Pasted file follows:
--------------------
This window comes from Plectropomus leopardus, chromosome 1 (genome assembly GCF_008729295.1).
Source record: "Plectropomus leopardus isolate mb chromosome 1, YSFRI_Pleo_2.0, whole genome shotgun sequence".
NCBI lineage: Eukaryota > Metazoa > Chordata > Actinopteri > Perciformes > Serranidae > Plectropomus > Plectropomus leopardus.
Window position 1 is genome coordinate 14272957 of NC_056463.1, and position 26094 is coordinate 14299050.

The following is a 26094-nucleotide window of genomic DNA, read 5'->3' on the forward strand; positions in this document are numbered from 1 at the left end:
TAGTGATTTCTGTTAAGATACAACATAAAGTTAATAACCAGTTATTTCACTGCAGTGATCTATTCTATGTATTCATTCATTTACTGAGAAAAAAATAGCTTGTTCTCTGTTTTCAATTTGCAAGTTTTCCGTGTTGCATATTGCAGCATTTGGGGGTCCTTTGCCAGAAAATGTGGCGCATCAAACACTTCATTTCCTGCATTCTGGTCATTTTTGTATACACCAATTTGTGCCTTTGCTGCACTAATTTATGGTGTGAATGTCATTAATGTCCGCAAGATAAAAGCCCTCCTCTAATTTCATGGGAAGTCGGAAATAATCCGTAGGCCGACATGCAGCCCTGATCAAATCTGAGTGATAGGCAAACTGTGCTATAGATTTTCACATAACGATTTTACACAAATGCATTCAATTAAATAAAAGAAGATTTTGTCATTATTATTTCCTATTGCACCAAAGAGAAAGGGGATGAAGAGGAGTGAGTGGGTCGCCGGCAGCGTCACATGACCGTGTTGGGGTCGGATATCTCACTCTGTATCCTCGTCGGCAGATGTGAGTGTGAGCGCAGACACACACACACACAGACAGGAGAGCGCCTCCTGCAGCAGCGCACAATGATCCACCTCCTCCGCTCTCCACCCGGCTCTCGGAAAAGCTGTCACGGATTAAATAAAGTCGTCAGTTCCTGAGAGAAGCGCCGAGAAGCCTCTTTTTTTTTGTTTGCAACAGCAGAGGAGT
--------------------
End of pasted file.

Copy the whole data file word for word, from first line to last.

This window comes from Plectropomus leopardus, chromosome 1 (genome assembly GCF_008729295.1).
Source record: "Plectropomus leopardus isolate mb chromosome 1, YSFRI_Pleo_2.0, whole genome shotgun sequence".
NCBI lineage: Eukaryota > Metazoa > Chordata > Actinopteri > Perciformes > Serranidae > Plectropomus > Plectropomus leopardus.
Window position 1 is genome coordinate 14272957 of NC_056463.1, and position 26094 is coordinate 14299050.

The following is a 26094-nucleotide window of genomic DNA, read 5'->3' on the forward strand; positions in this document are numbered from 1 at the left end:
TAGTGATTTCTGTTAAGATACAACATAAAGTTAATAACCAGTTATTTCACTGCAGTGATCTATTCTATGTATTCATTCATTTACTGAGAAAAAAATAGCTTGTTCTCTGTTTTCAATTTGCAAGTTTTCCGTGTTGCATATTGCAGCATTTGGGGGTCCTTTGCCAGAAAATGTGGCGCATCAAACACTTCATTTCCTGCATTCTGGTCATTTTTGTATACACCAATTTGTGCCTTTGCTGCACTAATTTATGGTGTGAATGTCATTAATGTCCGCAAGATAAAAGCCCTCCTCTAATTTCATGGGAAGTCGGAAATAATCCGTAGGCCGACATGCAGCCCTGATCAAATCTGAGTGATAGGCAAACTGTGCTATAGATTTTCACATAACGATTTTACACAAATGCATTCAATTAAATAAAAGAAGATTTTGTCATTATTATTTCCTATTGCACCAAAGAGAAAGGGGATGAAGAGGAGTGAGTGGGTCGCCGGCAGCGTCACATGACCGTGTTGGGGTCGGATATCTCACTCTGTATCCTCGTCGGCAGATGTGAGTGTGAGCGCAGACACACACACACACAGACAGGAGAGCGCCTCCTGCAGCAGCGCACAATGATCCACCTCCTCCGCTCTCCACCCGGCTCTCGGAAAAGCTGTCACGGATTAAATAAAGTCGTCAGTTCCTGAGAGAAGCGCCGAGAAGCCTCTTTTTTTTTGTTTGCAACAGCAGAGGAGT